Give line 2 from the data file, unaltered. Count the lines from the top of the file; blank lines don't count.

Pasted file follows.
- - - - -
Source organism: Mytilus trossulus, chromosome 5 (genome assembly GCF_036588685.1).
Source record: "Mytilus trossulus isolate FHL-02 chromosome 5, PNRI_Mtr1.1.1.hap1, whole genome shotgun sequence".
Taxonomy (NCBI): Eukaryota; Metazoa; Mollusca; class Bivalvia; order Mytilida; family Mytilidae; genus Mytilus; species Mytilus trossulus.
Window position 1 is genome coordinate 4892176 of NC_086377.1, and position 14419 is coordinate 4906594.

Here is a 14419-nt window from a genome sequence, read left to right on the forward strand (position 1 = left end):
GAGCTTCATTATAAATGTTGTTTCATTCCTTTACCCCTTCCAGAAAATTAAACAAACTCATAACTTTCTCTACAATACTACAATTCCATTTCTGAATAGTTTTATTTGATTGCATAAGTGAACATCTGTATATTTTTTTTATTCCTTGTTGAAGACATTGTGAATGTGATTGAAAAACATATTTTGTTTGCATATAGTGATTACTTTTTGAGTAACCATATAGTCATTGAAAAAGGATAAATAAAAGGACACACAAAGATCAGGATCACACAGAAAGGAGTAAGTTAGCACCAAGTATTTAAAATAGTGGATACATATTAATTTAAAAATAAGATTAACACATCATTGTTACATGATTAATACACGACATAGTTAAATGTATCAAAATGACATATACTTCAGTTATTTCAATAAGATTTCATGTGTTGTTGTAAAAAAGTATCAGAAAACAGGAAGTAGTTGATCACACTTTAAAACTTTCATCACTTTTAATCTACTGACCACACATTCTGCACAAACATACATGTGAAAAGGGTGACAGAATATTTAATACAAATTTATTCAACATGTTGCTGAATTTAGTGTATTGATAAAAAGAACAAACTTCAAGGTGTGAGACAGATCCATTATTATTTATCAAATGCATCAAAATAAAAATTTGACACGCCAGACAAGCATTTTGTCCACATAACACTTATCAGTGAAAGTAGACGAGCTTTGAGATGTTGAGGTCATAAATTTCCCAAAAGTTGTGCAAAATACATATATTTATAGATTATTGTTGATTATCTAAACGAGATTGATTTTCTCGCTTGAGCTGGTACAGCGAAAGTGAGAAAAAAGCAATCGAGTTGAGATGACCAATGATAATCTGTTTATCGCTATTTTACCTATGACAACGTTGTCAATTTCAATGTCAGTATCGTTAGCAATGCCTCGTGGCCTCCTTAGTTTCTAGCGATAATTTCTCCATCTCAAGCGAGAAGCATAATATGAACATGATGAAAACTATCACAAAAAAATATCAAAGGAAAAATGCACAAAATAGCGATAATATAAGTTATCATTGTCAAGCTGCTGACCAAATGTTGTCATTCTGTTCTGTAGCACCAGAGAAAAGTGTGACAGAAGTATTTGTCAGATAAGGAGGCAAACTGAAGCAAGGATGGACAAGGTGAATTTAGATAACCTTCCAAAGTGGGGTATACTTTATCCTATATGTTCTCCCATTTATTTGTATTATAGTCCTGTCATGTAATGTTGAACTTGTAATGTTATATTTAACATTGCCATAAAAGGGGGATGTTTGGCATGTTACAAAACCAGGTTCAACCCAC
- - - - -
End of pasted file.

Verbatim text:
Source record: "Mytilus trossulus isolate FHL-02 chromosome 5, PNRI_Mtr1.1.1.hap1, whole genome shotgun sequence".